Audience Question: How has a simple allocation strategy that overweights the worst previous 5 years' asset classes and underweights the best ones done? I assume better than equal weighting all the asset classes.
Arnott: It's a powerful idea that few investors have the stomach to pursue. It means selling the best-loved assets and buying the most-loathed assets. It's the essence of successful "global tactical asset allocation.
Audience Question: Do you recommend purchasing individual bonds, or can the opportunities be realized through bond index fund or mutual fund options?
Arnott: I personally strongly prefer funds, as long as fees are reasonable. I don't have time to study individual bonds, and most retail investors won't have the requisite expertise. It's a cheap way to get diversification and (hopefully) someone reasonably smart picking the individual assets.
Audience Question: On a go-forward basis, what are some of the main factors that suggest an asset class is over- or underpriced?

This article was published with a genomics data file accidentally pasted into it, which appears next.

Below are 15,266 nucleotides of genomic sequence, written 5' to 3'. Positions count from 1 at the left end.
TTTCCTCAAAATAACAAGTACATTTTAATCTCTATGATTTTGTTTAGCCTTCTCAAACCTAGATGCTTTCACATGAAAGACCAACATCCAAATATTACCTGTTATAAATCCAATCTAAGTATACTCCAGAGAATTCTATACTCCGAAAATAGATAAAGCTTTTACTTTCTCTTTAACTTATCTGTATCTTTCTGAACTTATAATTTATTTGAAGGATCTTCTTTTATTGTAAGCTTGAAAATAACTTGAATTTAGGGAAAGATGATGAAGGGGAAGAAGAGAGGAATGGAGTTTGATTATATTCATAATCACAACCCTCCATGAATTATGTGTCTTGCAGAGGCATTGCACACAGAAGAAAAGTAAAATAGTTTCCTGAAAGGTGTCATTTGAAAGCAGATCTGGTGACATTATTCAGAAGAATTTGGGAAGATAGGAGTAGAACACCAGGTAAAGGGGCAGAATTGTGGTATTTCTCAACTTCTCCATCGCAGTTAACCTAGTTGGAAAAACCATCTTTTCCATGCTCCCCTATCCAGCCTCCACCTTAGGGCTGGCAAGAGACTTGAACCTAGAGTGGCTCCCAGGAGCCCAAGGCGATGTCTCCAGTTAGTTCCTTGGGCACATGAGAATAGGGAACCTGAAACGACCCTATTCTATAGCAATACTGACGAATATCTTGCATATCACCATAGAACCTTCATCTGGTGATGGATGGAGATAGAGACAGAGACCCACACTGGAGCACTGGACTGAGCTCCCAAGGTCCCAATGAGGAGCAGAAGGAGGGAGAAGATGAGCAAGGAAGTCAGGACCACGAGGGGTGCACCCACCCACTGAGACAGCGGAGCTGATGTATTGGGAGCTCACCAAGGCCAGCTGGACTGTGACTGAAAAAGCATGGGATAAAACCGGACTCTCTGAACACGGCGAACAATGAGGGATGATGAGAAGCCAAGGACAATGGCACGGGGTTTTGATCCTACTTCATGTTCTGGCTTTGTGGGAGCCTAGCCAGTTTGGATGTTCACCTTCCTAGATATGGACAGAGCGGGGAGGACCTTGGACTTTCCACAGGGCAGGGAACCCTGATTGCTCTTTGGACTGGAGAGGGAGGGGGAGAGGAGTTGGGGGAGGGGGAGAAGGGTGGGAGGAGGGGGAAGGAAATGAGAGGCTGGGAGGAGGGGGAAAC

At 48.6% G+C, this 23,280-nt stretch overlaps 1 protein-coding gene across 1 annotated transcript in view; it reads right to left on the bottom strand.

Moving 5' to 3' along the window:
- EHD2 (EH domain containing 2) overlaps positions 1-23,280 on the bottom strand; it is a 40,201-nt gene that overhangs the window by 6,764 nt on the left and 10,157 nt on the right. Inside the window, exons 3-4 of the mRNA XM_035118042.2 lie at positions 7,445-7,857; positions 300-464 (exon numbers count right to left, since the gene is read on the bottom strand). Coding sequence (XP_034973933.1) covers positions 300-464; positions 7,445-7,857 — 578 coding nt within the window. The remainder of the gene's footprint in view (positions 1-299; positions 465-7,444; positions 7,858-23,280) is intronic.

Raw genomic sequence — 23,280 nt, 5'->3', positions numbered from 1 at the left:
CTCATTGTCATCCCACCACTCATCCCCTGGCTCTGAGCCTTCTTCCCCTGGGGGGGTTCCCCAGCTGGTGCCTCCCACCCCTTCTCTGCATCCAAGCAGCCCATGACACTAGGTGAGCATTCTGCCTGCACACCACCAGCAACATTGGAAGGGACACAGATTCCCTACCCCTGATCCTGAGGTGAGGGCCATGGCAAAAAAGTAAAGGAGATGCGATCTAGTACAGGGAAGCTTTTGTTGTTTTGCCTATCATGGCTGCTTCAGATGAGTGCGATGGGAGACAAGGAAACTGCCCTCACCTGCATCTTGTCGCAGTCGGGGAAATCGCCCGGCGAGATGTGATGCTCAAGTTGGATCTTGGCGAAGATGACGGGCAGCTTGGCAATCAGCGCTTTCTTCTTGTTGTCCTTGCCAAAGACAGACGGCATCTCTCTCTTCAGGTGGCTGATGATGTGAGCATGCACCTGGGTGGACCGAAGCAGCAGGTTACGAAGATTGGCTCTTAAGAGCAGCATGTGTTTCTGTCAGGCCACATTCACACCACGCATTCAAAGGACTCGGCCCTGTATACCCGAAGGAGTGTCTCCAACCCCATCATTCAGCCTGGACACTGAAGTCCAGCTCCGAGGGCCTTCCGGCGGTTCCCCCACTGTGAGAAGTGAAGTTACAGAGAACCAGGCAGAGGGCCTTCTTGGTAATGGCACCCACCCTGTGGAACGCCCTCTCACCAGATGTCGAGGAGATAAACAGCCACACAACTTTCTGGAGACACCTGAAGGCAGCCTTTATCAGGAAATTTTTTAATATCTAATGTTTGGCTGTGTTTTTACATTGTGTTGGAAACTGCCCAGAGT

Arnott: The simplest is to compare its yield (or in the case of bonds, the spread relative to Treasuries) with the long-term history. If the yield or spread is near historical lows, you're picking up nickels in front of a steamroller (as many investors learned too late after the skinny yields and spreads of 2006-07). If the yield or spread is near historical highs, there may be larger risks than before, but at least you're getting paid for them.
Audience Question: When do you anticipate Fundamentally Weighted bond ETFs coming to market?
Arnott: I'm not at liberty to comment. Infer what you like from this fact!
Audience Question: Just like alpha has a cost, is the cost of Fundamental Indexing in investment-grade bonds not worth the benefit? It seems that the benefit is smallest in that category. Is that because it is a more efficient market relative to emerging markets?